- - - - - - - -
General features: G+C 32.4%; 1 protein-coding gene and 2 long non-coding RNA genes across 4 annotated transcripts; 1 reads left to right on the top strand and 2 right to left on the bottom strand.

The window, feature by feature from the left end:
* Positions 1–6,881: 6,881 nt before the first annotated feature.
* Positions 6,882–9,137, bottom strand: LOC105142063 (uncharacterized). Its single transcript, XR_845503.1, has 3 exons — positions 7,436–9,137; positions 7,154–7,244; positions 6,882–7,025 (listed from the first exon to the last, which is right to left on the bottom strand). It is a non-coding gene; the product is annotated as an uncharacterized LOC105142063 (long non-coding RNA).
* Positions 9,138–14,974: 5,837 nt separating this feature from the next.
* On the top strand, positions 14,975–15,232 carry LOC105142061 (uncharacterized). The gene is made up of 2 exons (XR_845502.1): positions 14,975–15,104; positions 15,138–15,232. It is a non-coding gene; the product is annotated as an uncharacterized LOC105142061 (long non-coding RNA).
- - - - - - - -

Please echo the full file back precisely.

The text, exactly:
General features: G+C 32.4%; 1 protein-coding gene and 2 long non-coding RNA genes across 4 annotated transcripts; 1 reads left to right on the top strand and 2 right to left on the bottom strand.

The window, feature by feature from the left end:
* Positions 1–6,881: 6,881 nt before the first annotated feature.
* Positions 6,882–9,137, bottom strand: LOC105142063 (uncharacterized). Its single transcript, XR_845503.1, has 3 exons — positions 7,436–9,137; positions 7,154–7,244; positions 6,882–7,025 (listed from the first exon to the last, which is right to left on the bottom strand). It is a non-coding gene; the product is annotated as an uncharacterized LOC105142063 (long non-coding RNA).
* Positions 9,138–14,974: 5,837 nt separating this feature from the next.
* On the top strand, positions 14,975–15,232 carry LOC105142061 (uncharacterized). The gene is made up of 2 exons (XR_845502.1): positions 14,975–15,104; positions 15,138–15,232. It is a non-coding gene; the product is annotated as an uncharacterized LOC105142061 (long non-coding RNA).